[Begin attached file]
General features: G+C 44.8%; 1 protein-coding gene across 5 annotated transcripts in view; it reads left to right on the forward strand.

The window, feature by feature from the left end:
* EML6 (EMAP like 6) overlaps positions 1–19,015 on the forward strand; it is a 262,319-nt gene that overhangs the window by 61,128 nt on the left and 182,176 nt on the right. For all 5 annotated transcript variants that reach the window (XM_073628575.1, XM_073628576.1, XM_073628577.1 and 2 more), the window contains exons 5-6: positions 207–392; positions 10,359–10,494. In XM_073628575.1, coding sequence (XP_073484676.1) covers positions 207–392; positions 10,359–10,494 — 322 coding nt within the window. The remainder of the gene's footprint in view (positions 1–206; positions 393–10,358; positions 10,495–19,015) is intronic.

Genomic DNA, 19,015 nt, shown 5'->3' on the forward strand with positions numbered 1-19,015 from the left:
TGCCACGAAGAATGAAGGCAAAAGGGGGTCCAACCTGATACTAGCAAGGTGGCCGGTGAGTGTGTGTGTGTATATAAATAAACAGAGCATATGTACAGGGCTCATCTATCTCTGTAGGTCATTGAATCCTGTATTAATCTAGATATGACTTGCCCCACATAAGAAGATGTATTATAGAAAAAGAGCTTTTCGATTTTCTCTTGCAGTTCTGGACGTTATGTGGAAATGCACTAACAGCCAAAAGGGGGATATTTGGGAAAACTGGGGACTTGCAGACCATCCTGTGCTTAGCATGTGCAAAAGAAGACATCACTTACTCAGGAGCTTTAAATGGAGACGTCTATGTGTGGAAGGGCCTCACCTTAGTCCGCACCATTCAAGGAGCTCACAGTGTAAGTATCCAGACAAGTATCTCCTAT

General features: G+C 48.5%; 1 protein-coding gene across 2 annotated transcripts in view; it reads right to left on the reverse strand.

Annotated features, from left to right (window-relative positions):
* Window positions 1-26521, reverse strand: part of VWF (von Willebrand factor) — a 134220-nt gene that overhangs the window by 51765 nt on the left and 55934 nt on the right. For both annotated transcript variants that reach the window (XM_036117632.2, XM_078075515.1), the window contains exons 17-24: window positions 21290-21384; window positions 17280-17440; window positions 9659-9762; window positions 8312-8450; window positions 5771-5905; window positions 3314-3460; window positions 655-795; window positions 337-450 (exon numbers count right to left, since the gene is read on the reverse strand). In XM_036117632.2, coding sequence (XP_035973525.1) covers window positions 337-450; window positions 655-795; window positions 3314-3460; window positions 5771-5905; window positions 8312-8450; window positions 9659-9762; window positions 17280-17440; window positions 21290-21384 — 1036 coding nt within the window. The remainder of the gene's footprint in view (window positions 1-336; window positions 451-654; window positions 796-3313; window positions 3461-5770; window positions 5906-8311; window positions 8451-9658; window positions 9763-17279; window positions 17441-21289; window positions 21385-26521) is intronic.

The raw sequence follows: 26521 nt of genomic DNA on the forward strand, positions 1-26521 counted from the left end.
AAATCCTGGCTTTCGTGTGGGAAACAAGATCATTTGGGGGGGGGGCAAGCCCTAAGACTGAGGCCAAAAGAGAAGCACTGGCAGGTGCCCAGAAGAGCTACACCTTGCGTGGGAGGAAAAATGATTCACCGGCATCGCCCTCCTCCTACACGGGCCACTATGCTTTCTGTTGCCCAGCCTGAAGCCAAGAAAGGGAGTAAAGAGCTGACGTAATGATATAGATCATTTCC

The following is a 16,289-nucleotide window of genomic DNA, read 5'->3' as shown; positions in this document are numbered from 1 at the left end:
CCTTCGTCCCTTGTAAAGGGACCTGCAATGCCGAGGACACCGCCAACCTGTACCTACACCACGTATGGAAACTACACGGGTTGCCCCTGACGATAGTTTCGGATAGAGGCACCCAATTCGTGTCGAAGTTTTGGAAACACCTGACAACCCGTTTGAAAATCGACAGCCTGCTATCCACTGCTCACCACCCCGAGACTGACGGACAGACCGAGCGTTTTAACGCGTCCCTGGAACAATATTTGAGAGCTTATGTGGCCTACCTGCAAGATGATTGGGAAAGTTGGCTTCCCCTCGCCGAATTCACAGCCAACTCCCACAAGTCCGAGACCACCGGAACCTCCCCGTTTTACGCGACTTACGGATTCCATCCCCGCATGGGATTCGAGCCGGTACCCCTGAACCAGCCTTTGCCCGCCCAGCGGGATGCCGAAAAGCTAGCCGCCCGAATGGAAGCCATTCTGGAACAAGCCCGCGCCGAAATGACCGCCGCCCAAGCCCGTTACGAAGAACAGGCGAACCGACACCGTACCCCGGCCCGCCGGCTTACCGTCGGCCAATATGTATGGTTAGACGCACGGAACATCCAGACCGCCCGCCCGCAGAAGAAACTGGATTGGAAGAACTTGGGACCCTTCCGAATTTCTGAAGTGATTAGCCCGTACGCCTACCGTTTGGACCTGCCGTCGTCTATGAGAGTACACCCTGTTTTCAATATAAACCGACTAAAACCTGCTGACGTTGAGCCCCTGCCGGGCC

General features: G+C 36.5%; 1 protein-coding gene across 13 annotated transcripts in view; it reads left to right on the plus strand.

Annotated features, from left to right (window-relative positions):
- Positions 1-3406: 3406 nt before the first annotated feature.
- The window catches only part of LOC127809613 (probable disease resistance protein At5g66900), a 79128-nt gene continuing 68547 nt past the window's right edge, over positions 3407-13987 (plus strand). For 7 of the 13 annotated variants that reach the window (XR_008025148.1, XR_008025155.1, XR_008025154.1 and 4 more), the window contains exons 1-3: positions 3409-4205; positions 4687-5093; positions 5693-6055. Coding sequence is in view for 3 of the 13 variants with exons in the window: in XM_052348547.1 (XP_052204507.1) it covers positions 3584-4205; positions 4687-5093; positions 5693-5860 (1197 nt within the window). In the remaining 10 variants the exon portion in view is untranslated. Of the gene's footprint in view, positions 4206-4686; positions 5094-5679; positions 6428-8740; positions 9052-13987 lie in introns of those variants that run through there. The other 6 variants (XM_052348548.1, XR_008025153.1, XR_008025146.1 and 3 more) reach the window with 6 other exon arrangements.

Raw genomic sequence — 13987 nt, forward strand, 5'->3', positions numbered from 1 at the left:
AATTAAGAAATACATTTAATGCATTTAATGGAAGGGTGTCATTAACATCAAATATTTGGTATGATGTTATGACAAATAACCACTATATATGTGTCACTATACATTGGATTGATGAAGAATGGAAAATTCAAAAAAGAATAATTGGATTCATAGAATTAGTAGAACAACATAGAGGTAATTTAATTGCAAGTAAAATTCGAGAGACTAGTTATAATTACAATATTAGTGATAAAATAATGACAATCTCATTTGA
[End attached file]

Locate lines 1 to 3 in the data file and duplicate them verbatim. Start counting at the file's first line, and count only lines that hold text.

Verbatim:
General features: G+C 44.8%; 1 protein-coding gene across 5 annotated transcripts in view; it reads left to right on the forward strand.

The window, feature by feature from the left end:
* EML6 (EMAP like 6) overlaps positions 1–19,015 on the forward strand; it is a 262,319-nt gene that overhangs the window by 61,128 nt on the left and 182,176 nt on the right. For all 5 annotated transcript variants that reach the window (XM_073628575.1, XM_073628576.1, XM_073628577.1 and 2 more), the window contains exons 5-6: positions 207–392; positions 10,359–10,494. In XM_073628575.1, coding sequence (XP_073484676.1) covers positions 207–392; positions 10,359–10,494 — 322 coding nt within the window. The remainder of the gene's footprint in view (positions 1–206; positions 393–10,358; positions 10,495–19,015) is intronic.